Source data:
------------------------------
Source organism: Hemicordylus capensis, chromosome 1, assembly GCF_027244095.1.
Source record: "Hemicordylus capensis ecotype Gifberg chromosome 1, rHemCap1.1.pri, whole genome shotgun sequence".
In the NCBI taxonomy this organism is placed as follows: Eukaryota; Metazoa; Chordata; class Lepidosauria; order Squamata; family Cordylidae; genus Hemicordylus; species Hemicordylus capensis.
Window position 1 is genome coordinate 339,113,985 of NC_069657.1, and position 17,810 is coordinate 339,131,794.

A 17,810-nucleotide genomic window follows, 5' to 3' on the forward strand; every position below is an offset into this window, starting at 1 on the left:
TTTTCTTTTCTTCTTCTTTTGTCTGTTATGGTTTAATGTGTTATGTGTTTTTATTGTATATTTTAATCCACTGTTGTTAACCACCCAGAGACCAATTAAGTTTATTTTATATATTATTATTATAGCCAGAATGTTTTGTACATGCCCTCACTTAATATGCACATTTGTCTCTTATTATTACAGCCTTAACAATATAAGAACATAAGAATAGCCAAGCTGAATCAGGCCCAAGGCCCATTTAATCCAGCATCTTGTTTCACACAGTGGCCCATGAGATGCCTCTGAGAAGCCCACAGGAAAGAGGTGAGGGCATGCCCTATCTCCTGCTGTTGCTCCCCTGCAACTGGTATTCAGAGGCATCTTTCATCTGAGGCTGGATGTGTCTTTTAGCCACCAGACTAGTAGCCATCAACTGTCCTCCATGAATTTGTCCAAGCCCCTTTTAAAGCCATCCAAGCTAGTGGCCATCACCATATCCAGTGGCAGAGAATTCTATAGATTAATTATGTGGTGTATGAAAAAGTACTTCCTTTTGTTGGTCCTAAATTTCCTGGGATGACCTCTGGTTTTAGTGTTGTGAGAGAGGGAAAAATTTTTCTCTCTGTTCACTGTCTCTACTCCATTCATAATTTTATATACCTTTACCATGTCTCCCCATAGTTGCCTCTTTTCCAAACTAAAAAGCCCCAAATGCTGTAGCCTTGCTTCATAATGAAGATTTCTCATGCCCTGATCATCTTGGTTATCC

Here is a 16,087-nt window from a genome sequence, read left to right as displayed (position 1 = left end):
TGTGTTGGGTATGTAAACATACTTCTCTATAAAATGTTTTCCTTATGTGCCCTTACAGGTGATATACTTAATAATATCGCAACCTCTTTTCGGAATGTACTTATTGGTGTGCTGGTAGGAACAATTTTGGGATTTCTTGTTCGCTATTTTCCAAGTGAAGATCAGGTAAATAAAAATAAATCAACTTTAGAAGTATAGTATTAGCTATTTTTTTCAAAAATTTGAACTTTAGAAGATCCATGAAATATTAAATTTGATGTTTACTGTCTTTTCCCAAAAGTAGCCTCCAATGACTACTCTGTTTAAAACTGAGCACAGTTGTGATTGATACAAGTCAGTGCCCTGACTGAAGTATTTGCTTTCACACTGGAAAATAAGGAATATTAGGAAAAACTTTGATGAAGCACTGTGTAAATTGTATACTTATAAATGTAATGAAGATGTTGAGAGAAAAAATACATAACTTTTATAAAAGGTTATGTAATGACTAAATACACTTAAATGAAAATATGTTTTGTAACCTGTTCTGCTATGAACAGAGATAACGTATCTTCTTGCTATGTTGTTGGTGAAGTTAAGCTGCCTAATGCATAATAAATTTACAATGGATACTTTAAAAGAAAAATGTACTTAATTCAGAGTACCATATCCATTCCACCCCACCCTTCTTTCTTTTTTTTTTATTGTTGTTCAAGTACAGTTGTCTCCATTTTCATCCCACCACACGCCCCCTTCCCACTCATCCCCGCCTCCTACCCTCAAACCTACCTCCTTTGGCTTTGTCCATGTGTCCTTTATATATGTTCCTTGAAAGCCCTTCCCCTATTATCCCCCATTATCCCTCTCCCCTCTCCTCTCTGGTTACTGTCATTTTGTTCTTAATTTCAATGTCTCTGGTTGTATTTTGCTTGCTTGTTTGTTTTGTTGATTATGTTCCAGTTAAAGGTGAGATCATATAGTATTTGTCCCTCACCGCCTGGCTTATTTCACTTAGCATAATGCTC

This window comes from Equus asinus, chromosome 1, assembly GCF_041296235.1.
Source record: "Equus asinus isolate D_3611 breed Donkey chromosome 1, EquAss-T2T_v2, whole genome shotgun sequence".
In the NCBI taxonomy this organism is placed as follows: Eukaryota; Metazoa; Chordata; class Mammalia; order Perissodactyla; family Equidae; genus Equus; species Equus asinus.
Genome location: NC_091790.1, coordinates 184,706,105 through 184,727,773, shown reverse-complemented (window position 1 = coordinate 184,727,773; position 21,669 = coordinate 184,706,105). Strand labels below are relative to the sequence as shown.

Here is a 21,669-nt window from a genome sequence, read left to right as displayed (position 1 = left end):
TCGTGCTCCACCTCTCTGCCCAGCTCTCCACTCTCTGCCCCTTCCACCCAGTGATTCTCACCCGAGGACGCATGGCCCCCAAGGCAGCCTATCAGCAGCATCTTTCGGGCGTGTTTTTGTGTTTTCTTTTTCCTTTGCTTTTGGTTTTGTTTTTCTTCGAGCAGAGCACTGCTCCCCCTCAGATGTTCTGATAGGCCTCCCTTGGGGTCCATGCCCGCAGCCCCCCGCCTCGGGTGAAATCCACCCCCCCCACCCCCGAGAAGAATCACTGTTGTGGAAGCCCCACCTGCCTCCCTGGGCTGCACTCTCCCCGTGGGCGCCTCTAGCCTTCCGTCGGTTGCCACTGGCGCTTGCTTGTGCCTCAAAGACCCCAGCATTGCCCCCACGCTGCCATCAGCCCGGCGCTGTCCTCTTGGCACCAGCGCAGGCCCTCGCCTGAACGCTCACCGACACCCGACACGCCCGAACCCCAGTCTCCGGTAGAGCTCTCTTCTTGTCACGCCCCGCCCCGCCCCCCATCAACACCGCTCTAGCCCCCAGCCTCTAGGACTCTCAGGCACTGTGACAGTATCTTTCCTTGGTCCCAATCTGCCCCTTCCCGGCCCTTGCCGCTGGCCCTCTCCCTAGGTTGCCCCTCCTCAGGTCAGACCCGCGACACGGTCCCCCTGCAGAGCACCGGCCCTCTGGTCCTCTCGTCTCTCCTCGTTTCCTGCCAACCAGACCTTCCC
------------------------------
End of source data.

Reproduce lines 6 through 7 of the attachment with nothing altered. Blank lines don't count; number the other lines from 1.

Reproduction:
TTTTCTTTTCTTCTTCTTTTGTCTGTTATGGTTTAATGTGTTATGTGTTTTTATTGTATATTTTAATCCACTGTTGTTAACCACCCAGAGACCAATTAAGTTTATTTTATATATTATTATTATAGCCAGAATGTTTTGTACATGCCCTCACTTAATATGCACATTTGTCTCTTATTATTACAGCCTTAACAATATAAGAACATAAGAATAGCCAAGCTGAATCAGGCCCAAGGCCCATTTAATCCAGCATCTTGTTTCACACAGTGGCCCATGAGATGCCTCTGAGAAGCCCACAGGAAAGAGGTGAGGGCATGCCCTATCTCCTGCTGTTGCTCCCCTGCAACTGGTATTCAGAGGCATCTTTCATCTGAGGCTGGATGTGTCTTTTAGCCACCAGACTAGTAGCCATCAACTGTCCTCCATGAATTTGTCCAAGCCCCTTTTAAAGCCATCCAAGCTAGTGGCCATCACCATATCCAGTGGCAGAGAATTCTATAGATTAATTATGTGGTGTATGAAAAAGTACTTCCTTTTGTTGGTCCTAAATTTCCTGGGATGACCTCTGGTTTTAGTGTTGTGAGAGAGGGAAAAATTTTTCTCTCTGTTCACTGTCTCTACTCCATTCATAATTTTATATACCTTTACCATGTCTCCCCATAGTTGCCTCTTTTCCAAACTAAAAAGCCCCAAATGCTGTAGCCTTGCTTCATAATGAAGATTTCTCATGCCCTGATCATCTTGGTTATCC

Here is a 16,087-nt window from a genome sequence, read left to right as displayed (position 1 = left end):